Given this, it’s perhaps misleading of me to have described DeBrabander as counseling “surrender” to Big Data, full stop. What he wants is surrender on the privacy front, but an opening on a different front.  We should, on his view, replace our crusade for and valorization of privacy with a turn to a properly political conception of public life inspired by (a version of) Aristotle, Dewey, and Arendt. The practical models here are the American civil rights and labor movements. Neither movement aimed at or relied heavily for the effectuation of its aims on privacy: equality, freedom, and justice are essentially public in character, and were won, not by a retreat into the private sphere, much less by privatization, but by publicity, exposure, and the values of collective action in the service of a common good. Unlike digital activism, these movements succeeded, so we would do well to follow their lead. Doing so might win back some of our privacy without explicitly aiming at it, but more importantly, would pay dividends in the restoration of our common public life, which is where the action is, or ought to be. 


That, at any rate, is how I read DeBrabander. Apart from the first two paragraphs, I don’t agree with a word of it. I’ll explain why not in later posts. 

 *See Cathy O’Neil’s Weapons of Math Destruction on the problematic use of algorithms by Big Data; Zeynep Tufekci’s Twitter and Teargas on the problems and prospects of political activism via social media; and Shoshana Zuboff’s The Age of Surveillance Capitalism for an overview of the strategies and tactics used by Big Data. Though not mentioned in Life After Privacy (and not on privacy per se), I would recommend Edward Tenner’s The Efficiency Paradox for useful insights into the daily routine of data analytics in contemporary business.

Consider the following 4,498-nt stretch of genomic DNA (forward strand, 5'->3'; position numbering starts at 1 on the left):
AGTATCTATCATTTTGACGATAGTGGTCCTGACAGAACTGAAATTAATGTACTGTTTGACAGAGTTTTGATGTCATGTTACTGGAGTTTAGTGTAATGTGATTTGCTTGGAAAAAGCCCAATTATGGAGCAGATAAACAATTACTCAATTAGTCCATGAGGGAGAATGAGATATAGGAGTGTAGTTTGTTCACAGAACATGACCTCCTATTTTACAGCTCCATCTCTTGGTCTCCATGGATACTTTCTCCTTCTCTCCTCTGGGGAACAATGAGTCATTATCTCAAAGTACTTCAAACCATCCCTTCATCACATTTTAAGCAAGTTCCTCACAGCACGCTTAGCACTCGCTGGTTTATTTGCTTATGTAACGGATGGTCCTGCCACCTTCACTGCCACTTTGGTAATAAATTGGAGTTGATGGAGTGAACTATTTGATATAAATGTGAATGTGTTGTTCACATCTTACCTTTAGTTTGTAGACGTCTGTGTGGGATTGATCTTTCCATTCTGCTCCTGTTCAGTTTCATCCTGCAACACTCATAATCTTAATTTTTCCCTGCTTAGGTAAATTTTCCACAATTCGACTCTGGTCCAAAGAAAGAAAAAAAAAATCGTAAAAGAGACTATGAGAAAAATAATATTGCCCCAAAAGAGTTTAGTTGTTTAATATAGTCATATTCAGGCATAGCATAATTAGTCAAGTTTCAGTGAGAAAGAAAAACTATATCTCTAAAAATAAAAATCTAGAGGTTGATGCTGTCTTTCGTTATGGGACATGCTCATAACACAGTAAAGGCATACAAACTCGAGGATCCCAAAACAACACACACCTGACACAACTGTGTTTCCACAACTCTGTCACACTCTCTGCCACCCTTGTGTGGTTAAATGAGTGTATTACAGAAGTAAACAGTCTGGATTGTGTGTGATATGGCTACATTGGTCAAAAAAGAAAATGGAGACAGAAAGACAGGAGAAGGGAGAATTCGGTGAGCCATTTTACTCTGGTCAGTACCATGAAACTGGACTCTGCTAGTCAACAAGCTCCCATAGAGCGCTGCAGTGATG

**On Esau, see Genesis 25:29-34.

***I prefer to think that I got this example from a passage in Nozick’s Anarchy, State, and Utopia rather than personal experience (Anarchy, p. 32). At any rate, the sexual examples are all mine, not DeBrabander’s.

I am a Junior Analyst in Support and Implementations for CorroHealth’s Aergo division in Iselin, New Jersey. I write here in a private capacity, expressing my personal views, for which I bear sole responsibility. I am not a spokesperson, official or non-official, for CorroHealth, Aergo Solutions, or any other entity. 

3 thoughts on ““Life After Privacy”: Thoughts on Big Data (1)

  1. Pingback: “Life After Privacy”: Thoughts on Big Data (2) | Policy of Truth